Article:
Amanda's notes: When cooking pasta, make sure your water is very salty--like the ocean! This is your one chance to add flavour to the pasta itself. If you do it right, you won't even have to add salt to the final dish before serving.

1 pkg fusilli pasta
1 container bocconcini (200 g), quartered (or whole baby bocconcini)
1 pint grape tomatoes, halved
3/4 cup garlic-infused olive oil*
freshly cracked black pepper, to taste
1 bouquet fresh basil leaves
grated asiago, to garnish

Cook pasta to al dente in plenty of boiling, salted water; drain, rinse under cold water until cool. Toss with bocconcini and tomatoes, add olive oil and toss to coat. Add plenty of freshly cracked black pepper, stir, and set in fridge for at least a couple of hours. Stir occasionally.
When ready to serve, tear basil leaves and fold into pasta. Taste and season if necessary. Garnish salad with grated asiago, serve immediately. Enjoy!

*To make your own garlic-infused olive oil, pour 3/4 cup of olive oil in a pot over medium heat. Add 2 or 3 peeled and smashed cloves of garlic. Once oil heats and bubbles for 5 minutes, strain and cool.

Sunday, March 21, 2010

Grilled Pear and Blue Cheese Breakfast Panini

As much as I love cheese, I'm still learning to like the blue stuff. I do enjoy chunky blue cheese dressing, for example, but straight up melted blue cheese on bread is too much for me; therefore, the key for me at this point is dilution. Recently, I watched Chuck from Chuck's Day Off mix blue cheese with cream cheese as a topping for hamburgers. While I think his intention was to adhere the cheese to the bun, I saw it as a great way to introduce more blue cheese into my cooking.  

I was curious to try the classic pairing of blue cheese with pear, and I adore making panini for weekend breakfasts; so, I combined the two into one exciting event (to me, anyway.) A panino is best when it is very simple, so I like to stick to a maximum of three elements: in this case, the cheese mixture, the grilled pears, and a bit of baby arugula for a peppery taste.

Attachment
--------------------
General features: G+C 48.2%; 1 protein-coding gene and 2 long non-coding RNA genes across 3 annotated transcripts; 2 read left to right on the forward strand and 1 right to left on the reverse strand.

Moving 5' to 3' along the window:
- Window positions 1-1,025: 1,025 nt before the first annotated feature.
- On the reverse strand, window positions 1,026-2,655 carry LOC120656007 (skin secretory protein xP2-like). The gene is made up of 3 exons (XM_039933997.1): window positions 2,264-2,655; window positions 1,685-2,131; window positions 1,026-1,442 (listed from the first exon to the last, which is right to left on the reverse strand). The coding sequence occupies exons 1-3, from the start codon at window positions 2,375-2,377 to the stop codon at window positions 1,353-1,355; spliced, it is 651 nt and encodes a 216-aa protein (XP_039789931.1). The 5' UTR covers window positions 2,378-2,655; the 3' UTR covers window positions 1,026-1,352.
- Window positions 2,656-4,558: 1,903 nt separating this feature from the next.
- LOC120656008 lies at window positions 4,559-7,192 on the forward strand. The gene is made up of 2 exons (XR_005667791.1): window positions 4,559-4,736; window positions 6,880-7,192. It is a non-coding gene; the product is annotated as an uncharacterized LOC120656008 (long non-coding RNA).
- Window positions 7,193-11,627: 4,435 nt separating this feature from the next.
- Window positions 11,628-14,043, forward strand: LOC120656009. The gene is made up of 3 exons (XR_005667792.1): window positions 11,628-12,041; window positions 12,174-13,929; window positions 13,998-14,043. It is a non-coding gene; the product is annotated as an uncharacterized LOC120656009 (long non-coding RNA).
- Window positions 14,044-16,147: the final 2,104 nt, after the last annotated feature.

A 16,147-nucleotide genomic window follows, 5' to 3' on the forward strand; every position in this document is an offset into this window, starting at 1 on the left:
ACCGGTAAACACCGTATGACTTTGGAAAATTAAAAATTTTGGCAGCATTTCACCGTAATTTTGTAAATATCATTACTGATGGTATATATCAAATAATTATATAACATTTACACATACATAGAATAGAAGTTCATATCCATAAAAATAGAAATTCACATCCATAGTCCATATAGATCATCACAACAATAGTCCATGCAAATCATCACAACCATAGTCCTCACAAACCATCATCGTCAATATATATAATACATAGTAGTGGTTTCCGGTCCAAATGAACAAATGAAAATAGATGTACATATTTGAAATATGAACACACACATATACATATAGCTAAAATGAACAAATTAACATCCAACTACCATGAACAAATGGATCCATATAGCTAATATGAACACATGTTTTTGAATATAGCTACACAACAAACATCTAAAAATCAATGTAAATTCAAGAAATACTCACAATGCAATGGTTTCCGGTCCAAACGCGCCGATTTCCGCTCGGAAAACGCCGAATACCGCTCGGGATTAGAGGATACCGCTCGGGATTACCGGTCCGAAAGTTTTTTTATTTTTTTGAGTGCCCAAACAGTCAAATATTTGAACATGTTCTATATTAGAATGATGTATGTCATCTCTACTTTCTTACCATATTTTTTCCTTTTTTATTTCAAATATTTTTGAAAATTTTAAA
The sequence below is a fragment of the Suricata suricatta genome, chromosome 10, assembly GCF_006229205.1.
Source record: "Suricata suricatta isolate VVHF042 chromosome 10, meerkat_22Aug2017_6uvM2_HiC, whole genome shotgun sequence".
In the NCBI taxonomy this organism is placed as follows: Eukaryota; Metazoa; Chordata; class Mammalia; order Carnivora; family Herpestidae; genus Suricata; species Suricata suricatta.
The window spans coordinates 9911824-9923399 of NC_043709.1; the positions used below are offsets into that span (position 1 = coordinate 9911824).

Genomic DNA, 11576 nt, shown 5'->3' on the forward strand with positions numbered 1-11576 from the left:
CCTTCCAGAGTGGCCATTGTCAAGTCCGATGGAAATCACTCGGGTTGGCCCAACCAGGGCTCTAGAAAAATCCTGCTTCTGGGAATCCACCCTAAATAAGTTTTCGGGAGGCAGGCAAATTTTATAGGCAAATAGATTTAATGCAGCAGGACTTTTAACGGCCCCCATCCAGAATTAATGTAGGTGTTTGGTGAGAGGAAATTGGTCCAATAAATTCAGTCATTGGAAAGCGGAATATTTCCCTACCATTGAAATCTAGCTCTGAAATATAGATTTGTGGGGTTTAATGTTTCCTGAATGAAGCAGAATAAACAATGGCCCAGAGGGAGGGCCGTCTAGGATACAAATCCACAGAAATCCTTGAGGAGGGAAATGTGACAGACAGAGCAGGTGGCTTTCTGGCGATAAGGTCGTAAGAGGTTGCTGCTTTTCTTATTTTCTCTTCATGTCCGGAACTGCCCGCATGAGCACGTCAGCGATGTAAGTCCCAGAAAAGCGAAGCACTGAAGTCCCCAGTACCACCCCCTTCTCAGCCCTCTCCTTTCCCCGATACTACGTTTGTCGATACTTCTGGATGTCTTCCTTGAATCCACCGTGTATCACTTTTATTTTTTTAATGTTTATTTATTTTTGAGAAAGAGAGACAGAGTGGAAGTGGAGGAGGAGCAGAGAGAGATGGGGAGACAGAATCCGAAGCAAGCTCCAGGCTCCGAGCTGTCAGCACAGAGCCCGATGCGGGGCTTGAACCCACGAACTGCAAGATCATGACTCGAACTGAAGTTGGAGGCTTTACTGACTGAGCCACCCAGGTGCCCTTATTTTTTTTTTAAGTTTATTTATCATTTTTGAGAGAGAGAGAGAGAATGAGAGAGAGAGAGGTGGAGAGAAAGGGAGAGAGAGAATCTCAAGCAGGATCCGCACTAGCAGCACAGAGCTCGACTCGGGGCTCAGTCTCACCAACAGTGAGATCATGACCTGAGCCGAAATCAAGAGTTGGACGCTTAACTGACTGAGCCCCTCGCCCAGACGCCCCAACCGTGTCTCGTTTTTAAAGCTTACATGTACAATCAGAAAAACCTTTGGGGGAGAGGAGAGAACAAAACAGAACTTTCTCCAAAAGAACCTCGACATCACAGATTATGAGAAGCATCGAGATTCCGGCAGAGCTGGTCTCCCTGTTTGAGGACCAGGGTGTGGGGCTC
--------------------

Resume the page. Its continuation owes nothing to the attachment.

I was very pleased with the results! There was enough of a distinct blue cheese taste and smell present in my panino for me to appreciate the contrast between its sharp pungency and the sweetness of the grilled pears, but not so much that I found it difficult to eat. What really meant a lot to me was Jeff admitting that he would never in a million years have been interested in this panino on a restaurant menu, but he absolutely loved it and was glad he tried it. 

I think the next step in my blue cheese mission will be not only to increase the ratio of blue cheese to cream cheese in the spread, but also to try it in different dishes. For one, I will definitely be trying Chuck's hamburgers. I'm excited, because I feel that there is a whole new world for me to explore in cooking with cheese. Here's to adventures in acquiring tastes!   

Grilled Pear and Blue Cheese Breakfast Panini: The Recipe
Amanda's notes: You absolutely do not need a panini press to make panini. Put your assembled panino in a skillet, and cover it with another heavy skillet or pot to flatten it while it grills; then, flip and repeat. You can grill your pears in a skillet as well.

Makes 2 panini

1/4 cup cream cheese
1 heaping tbsp crumbled blue cheese, any kind (I used Danish)

1 pear, halved, seeded, and sliced thinly (I used a bosc pear)
1 tsp olive oil

4 slices dense bread
olive oil for brushing

baby arugula, to garnish

Toss the pear slices in a bowl with olive oil, and grill 2-3 min per side. Meanwhile, fold blue cheese crumbles into cream cheese and spread on two slices of bread. Top each with grilled pear and arugula, and finish with second slice. Brush the top of the sandwich with olive oil, place oiled side down on the grill, then oil the second slice. Press for 2-3 minutes per side, to your liking. Enjoy!

Monday, March 15, 2010

Spicy Roasted Sweet Potato Salad

Ah, it’s finally beginning to feel like Spring. Even though it’s fairly likely that we’ll see snow again before (or even after) the season changes, it’s been sunny for the past week or so; therefore, desperate to welcome any shred of nice weather, I’ve found myself craving warm flavours. Enter this spicy sweet potato dish.